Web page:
Spice 101: What is it? Where Does it Come From? What are the Side Effects?

With so much being said in the media about Spice, Patch takes a look at some cold hard facts about the synthetic drug. Also, listen to a young adult's first-hand account with the deadly substance.

It’s been cited as the cause of ’s death and is alleged to have influenced 19-year-old Farmington Hills resident ’s fatal attack on his family. It’s called Spice, or K2, but what exactly is this increasingly infamous substance?

The National Institute on Drug Abuse defines “Spice,” as “a wide variety of herbal mixtures that produce experiences similar to marijuana (cannabis) and that are marketed as ‘safe,’ legal alternatives to that drug.”

However, NIDA, law enforcement officials and doctors in the Metro Detroit area say the substance is anything but “safe.” 

Although Spice is commonly defined as “synthetic marijuana,” Dr. Sanford Vieder, director of  Emergency Trauma Center, said, “it really isn’t. Marijuana has a sedating effect … This stuff actually has the opposite effect.”

Made up of dried, shredded plant material and chemical additives, the drug has been known to have psychoactive, or mind-altering effects. There is a “hallucinogenic component,” Vieder said, adding that “violent reactions to even the slightest stimulus” can be caused by the substance.

NIDA calls the labels on Spice products “false advertising,” as they often claim to contain “natural” psycho-active material from plants but don’t immediately alert consumers to their active ingredients, which are primarily chemical additives.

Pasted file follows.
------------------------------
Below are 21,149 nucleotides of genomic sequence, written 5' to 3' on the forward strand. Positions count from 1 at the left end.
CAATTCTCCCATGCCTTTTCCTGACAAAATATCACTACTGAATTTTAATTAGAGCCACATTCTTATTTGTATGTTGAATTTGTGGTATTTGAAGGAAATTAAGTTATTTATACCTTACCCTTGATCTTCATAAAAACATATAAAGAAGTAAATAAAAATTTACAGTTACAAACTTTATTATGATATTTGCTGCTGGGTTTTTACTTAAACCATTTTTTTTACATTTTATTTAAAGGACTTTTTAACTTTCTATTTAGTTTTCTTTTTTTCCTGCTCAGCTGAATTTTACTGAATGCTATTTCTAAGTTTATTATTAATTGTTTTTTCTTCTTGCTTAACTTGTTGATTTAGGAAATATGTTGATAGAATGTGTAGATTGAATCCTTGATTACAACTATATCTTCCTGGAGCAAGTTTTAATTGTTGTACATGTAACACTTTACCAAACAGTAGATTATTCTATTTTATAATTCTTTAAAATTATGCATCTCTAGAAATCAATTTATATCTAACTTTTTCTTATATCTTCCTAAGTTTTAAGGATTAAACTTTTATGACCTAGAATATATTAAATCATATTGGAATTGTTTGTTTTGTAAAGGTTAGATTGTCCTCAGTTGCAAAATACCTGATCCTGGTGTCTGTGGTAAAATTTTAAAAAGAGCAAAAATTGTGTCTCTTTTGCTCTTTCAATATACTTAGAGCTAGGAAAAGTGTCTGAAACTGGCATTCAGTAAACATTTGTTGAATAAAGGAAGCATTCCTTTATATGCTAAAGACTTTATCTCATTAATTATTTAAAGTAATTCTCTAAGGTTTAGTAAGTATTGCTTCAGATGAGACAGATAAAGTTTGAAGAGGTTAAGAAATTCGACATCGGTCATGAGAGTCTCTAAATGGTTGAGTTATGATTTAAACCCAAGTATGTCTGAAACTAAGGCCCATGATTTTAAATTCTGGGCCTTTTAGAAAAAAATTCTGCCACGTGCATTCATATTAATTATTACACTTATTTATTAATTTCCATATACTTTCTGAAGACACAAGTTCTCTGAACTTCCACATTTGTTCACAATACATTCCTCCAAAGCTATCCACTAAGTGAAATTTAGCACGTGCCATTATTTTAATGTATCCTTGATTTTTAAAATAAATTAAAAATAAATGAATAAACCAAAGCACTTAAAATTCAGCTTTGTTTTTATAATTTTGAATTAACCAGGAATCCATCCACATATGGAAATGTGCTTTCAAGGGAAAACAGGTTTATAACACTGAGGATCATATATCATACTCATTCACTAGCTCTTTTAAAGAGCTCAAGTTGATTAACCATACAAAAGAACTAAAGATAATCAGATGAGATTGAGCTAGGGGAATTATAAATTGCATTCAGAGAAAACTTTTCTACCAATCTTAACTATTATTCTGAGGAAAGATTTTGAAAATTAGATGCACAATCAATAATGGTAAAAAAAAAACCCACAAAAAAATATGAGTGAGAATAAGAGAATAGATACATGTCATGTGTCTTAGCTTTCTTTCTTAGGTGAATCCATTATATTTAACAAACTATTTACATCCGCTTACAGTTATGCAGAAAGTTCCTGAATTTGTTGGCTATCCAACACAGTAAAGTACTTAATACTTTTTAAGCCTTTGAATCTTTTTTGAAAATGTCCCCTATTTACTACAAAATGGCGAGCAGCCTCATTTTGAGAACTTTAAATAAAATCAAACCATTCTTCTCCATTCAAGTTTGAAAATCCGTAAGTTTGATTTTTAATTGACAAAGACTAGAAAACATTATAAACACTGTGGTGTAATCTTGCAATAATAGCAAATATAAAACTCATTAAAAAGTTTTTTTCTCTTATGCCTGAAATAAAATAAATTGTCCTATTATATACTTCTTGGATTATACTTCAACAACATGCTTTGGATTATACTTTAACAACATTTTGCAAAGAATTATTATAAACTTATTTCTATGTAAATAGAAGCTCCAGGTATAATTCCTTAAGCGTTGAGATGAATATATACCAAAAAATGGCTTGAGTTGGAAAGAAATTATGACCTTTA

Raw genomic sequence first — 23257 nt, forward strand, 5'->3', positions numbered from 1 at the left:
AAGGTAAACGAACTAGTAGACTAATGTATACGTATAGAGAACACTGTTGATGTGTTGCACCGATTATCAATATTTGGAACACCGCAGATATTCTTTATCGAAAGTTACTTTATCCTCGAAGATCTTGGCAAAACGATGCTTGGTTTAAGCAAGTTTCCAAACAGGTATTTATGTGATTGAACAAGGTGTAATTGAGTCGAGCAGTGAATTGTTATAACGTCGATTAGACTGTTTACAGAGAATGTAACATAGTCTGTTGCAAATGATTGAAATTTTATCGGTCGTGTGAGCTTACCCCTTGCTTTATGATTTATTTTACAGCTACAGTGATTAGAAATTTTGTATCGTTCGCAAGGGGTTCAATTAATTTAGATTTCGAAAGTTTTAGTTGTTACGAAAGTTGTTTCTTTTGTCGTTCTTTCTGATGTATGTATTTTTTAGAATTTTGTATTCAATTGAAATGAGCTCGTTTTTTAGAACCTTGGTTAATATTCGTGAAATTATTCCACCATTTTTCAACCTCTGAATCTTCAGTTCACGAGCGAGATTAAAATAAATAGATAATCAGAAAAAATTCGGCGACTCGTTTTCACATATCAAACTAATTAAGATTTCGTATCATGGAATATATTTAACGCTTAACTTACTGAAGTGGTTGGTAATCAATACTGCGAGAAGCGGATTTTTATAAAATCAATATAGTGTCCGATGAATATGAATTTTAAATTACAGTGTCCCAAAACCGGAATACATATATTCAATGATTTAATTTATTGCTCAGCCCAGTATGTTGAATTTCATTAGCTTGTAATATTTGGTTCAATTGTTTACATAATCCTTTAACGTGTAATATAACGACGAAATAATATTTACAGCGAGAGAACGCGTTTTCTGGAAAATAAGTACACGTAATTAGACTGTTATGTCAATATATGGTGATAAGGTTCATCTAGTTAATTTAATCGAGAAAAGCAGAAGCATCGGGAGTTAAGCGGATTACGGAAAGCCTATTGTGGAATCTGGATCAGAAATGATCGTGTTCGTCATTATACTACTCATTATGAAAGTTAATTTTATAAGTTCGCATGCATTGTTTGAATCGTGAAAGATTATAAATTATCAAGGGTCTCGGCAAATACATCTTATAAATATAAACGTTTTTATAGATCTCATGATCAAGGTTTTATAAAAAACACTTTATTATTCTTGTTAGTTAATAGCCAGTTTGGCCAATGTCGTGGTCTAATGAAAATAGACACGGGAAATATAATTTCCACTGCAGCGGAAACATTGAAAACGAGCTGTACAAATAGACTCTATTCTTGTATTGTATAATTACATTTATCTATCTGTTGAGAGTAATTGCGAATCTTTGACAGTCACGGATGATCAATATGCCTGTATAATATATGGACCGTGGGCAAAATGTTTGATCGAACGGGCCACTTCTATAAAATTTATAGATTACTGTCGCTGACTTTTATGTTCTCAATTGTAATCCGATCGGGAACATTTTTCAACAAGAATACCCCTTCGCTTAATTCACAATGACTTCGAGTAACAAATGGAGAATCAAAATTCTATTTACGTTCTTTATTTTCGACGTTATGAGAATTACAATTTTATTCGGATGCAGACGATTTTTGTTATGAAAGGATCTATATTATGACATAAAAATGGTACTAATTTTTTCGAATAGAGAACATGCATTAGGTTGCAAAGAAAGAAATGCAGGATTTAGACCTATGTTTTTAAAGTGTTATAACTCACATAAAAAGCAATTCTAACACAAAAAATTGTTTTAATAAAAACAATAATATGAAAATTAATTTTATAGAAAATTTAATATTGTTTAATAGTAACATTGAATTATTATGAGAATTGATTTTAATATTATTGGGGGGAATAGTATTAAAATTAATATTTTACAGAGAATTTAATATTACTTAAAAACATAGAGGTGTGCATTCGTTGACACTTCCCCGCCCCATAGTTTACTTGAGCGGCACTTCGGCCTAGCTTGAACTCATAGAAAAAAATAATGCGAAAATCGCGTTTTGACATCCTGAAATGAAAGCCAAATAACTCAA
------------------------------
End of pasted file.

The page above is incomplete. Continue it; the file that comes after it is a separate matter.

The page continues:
What's in it?

Because the product is marketed as "not for human consumption," there is no requirement on the part of manufacturers to list packaging contents or ingredient amounts, and no two packages are the same.

Even beyond the dangers of its chemical additives, the herbal mixture itself may produce allergic reactions to sensitive users, according to Livestrong.com.

The Drug Enforcement Administration has designated five of the chemicals most frequently found in Spice as Schedule I controlled substances, making it is illegal to sell, buy or possess them. However, because these chemicals can be easily substituted for others that produce similar highs, manufacturers of Spice products are able to continue selling the product legally.

Commonly sold as incense or potpourri, users will smoke the substance in joints or pipes, or even make it into a tea to achieve a high.

What are its side effects?

According to a recent article in The Journal of School Safety, one in nine high school seniors has used synthetic marijuana in the past year.

The article states that the use of Spice is now the second most frequently used drug among high school seniors, second only to marijuana.

The Drug Enforcement Administration states that smoking spice gives a person psychological effects similar to those of marijuana, including paranoia, panic attacks and giddiness. It also can cause increase heart rates and blood pressure. Because the manufacturing of Spice is not regulated, the DEA states the combination or herbs and chemicals used can be potentially dangerous, and smoking the drug can cause serious reactions including nausea and, in at least one reported case, brain swelling.

How does it achieve a high?

The compound K2 affects the brain in the same way as THC, the active ingredient in marijuana. Both compounds bind to the CB1 receptors in the brain, which primarily affect the central nervous system, but K2's affect is about 10 times greater than THC, according to LiveScience.com.

In simple terms, this means smoking a small amount of K2 can prove just as potent as a larger amount of marijuana.